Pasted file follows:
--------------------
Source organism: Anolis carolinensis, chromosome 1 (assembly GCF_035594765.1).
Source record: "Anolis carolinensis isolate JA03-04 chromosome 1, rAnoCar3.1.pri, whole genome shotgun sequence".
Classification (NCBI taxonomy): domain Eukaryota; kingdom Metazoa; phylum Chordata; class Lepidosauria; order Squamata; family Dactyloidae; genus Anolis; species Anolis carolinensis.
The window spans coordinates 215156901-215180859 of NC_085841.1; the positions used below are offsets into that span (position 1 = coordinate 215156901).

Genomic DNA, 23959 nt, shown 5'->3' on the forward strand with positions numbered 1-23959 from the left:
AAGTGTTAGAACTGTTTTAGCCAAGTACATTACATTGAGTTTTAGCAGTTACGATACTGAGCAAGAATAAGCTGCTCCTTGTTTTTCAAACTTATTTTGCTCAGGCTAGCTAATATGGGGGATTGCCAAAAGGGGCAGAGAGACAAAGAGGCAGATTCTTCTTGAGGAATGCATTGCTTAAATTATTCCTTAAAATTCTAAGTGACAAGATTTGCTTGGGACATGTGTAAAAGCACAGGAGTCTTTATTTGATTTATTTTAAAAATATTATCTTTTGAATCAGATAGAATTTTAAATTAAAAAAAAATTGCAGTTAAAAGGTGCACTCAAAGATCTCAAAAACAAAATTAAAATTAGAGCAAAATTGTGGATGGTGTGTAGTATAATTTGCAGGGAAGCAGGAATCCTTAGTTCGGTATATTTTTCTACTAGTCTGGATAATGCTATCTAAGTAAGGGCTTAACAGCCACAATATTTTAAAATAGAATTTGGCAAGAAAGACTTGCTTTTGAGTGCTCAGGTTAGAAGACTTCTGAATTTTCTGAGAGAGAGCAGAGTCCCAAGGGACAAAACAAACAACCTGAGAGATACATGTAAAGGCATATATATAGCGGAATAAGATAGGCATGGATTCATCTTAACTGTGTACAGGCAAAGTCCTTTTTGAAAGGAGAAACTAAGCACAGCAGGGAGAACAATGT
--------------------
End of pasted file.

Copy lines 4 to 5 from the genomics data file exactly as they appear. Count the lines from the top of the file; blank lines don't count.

The window spans coordinates 215156901-215180859 of NC_085841.1; the positions used below are offsets into that span (position 1 = coordinate 215156901).

Genomic DNA, 23959 nt, shown 5'->3' on the forward strand with positions numbered 1-23959 from the left: